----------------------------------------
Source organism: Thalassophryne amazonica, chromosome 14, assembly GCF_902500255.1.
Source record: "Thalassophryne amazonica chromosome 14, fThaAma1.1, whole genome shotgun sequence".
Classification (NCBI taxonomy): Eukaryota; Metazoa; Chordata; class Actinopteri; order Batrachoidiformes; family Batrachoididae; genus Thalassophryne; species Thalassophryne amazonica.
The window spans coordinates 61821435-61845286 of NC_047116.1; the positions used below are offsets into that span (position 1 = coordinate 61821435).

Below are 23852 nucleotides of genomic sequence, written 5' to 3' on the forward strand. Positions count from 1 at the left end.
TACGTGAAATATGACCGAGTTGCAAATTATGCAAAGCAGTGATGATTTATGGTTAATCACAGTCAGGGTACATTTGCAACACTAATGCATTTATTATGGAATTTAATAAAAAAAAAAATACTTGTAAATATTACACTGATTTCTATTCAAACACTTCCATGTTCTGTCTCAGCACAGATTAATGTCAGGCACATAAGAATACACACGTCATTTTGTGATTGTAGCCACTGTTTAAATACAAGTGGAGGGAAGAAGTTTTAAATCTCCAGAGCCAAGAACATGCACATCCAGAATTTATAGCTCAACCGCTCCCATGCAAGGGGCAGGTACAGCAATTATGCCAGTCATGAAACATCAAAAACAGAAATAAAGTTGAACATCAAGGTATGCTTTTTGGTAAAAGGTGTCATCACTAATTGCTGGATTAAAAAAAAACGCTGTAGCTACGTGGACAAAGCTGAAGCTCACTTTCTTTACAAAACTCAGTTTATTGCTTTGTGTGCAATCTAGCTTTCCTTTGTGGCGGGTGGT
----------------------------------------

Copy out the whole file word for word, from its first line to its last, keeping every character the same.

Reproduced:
Source organism: Thalassophryne amazonica, chromosome 14, assembly GCF_902500255.1.
Source record: "Thalassophryne amazonica chromosome 14, fThaAma1.1, whole genome shotgun sequence".
Classification (NCBI taxonomy): Eukaryota; Metazoa; Chordata; class Actinopteri; order Batrachoidiformes; family Batrachoididae; genus Thalassophryne; species Thalassophryne amazonica.
The window spans coordinates 61821435-61845286 of NC_047116.1; the positions used below are offsets into that span (position 1 = coordinate 61821435).

Below are 23852 nucleotides of genomic sequence, written 5' to 3' on the forward strand. Positions count from 1 at the left end.
TACGTGAAATATGACCGAGTTGCAAATTATGCAAAGCAGTGATGATTTATGGTTAATCACAGTCAGGGTACATTTGCAACACTAATGCATTTATTATGGAATTTAATAAAAAAAAAAATACTTGTAAATATTACACTGATTTCTATTCAAACACTTCCATGTTCTGTCTCAGCACAGATTAATGTCAGGCACATAAGAATACACACGTCATTTTGTGATTGTAGCCACTGTTTAAATACAAGTGGAGGGAAGAAGTTTTAAATCTCCAGAGCCAAGAACATGCACATCCAGAATTTATAGCTCAACCGCTCCCATGCAAGGGGCAGGTACAGCAATTATGCCAGTCATGAAACATCAAAAACAGAAATAAAGTTGAACATCAAGGTATGCTTTTTGGTAAAAGGTGTCATCACTAATTGCTGGATTAAAAAAAAACGCTGTAGCTACGTGGACAAAGCTGAAGCTCACTTTCTTTACAAAACTCAGTTTATTGCTTTGTGTGCAATCTAGCTTTCCTTTGTGGCGGGTGGT